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Sarah Palin Channel Now Featuring Random Strangers and Zero Production Values

In case you are wondering if you missed out on a bargain when you decided not to subscribe to the Sarah Palin Channel for $9.95 a month, have no fear. The internet-based network seems to have devolved into a freaky webcam/cinéma vérité style production that never ceases to amaze with both with its lack of production values and discernible point.

During a recent episode, for example, Sarah Palin seems to be both cast and crew, looking directly at her shaky camera and fidgeting with her tiny mic before introducing her guests for the day – two young Jewish guys who just so happened to knock on her door.

Now granted the guys, who are from New Jersey, don’t exactly look like serial killers, but Palin then proceeds to explain to all of the internet world just how easy it is to walk right up to her Wasilla home and get in.

She then rambles on a bit about how she doesn’t really have security, (something that seems unwise to say on the air) but that she did take a sharpie and write, “Please, No Trespassing, Thank You,” on the signs near her driveway.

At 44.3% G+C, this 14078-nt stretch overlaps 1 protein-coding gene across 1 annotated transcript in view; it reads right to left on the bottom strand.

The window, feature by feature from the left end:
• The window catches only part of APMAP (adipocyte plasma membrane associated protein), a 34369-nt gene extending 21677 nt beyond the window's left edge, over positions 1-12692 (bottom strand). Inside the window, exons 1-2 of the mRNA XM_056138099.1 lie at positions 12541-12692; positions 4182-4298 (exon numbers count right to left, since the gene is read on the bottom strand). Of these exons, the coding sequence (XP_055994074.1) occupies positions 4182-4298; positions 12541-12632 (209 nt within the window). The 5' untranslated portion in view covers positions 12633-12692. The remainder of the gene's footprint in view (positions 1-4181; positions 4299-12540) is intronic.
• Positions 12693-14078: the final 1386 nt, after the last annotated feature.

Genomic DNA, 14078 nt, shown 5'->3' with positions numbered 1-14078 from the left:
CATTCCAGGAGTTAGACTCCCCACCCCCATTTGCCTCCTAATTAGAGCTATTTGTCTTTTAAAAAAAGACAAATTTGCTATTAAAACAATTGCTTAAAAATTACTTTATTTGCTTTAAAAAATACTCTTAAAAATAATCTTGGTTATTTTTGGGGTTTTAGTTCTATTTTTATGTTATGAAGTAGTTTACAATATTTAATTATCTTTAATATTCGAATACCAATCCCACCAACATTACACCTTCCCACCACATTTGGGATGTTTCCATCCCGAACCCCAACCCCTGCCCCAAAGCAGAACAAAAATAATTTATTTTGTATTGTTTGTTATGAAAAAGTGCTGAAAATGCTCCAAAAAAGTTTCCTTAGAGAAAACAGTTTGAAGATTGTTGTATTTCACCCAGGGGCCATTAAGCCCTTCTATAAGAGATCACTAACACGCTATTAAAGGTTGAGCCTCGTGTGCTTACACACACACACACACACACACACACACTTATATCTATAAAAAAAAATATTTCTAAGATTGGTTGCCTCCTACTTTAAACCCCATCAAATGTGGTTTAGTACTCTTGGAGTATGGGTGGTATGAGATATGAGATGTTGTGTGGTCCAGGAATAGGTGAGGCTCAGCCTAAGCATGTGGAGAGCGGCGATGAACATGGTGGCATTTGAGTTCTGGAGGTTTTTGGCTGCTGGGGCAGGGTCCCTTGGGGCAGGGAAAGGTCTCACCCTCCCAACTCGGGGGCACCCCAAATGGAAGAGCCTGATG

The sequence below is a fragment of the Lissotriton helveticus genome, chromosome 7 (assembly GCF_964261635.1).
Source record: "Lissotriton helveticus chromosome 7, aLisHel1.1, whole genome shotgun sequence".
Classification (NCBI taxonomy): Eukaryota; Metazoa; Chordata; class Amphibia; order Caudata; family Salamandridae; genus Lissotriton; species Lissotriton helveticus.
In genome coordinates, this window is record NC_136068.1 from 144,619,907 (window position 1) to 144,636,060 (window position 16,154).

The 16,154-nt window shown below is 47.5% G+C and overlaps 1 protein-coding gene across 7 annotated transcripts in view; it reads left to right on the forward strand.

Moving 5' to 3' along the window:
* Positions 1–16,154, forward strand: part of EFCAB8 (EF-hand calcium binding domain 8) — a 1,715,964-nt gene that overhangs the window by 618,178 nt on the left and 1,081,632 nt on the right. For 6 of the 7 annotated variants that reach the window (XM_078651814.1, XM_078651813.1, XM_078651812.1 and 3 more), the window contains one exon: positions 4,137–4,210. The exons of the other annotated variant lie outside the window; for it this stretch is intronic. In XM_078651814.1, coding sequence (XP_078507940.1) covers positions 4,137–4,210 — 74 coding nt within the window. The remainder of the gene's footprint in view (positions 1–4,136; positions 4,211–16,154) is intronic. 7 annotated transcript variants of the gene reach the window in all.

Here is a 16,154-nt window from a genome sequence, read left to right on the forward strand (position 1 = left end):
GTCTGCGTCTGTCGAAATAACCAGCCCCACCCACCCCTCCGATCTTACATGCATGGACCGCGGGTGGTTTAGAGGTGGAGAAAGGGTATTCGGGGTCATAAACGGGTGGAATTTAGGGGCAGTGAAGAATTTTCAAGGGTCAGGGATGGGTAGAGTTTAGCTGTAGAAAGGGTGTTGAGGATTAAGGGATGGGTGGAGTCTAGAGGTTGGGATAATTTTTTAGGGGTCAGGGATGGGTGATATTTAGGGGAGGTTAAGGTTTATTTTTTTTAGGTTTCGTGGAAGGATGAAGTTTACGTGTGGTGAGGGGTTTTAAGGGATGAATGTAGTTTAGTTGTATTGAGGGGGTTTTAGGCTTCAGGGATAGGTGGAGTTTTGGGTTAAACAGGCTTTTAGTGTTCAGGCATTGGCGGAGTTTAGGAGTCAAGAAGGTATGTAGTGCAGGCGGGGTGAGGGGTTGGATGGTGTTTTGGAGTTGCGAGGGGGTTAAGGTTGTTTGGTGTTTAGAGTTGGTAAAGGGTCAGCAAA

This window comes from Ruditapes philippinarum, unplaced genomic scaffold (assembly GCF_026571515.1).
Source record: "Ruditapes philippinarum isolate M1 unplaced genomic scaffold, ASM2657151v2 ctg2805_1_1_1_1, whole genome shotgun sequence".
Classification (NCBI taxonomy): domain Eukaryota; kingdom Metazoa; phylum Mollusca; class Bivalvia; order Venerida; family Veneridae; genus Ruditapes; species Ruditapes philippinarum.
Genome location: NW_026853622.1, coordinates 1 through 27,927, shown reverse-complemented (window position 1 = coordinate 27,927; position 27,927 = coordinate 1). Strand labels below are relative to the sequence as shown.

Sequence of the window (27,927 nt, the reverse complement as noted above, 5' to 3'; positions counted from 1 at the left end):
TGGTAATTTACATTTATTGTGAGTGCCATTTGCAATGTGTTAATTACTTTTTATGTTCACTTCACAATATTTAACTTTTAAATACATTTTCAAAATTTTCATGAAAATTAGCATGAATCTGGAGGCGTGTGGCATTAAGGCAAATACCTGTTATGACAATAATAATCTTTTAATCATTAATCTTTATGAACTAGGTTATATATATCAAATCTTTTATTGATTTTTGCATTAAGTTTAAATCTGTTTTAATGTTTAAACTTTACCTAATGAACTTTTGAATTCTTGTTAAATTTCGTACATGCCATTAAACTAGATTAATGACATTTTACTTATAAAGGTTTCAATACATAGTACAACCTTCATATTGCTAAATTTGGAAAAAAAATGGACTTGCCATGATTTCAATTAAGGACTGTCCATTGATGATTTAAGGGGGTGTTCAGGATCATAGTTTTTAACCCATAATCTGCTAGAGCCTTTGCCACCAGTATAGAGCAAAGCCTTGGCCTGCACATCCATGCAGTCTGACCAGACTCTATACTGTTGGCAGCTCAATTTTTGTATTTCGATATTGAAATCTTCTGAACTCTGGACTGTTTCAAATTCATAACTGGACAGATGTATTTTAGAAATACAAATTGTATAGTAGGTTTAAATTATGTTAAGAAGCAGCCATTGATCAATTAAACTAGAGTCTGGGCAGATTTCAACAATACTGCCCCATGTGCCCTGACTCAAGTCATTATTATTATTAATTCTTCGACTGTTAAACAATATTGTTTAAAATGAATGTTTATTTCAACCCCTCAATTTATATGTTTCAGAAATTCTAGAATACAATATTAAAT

Her special guests at one point get so bored that they pass off their cell phones to Palin’s husband to take a picture with Sarah, who actually stops talking to pose for the shot.

After they exit the camera shot, though, Palin keeps talking to them, mentioning moose and other things and seeming to forget that she is broadcasting.

Suddenly, her next special guest appears, Lucy the dog, who Palin notes likes her because she feeds her ‘people food.’

The Jewish guys also return for more pics, this time with Lucy and Palin’s husband.

The whole thing was supposed to be a behind-the-scenes look at Palin’s channel, but ends up just coming off as a jumbled mess that smacks of someone who didn’t bother to think through what they planned to do once the cameras started rolling.

Photo Credit: Screenshot

About the author

Tamar is a New York based freelance writer and photographer whose work has appeared in over 15 publications. You can catch her work regularly on Issue Hawk, Latest, Jspace, and MediaGlobal.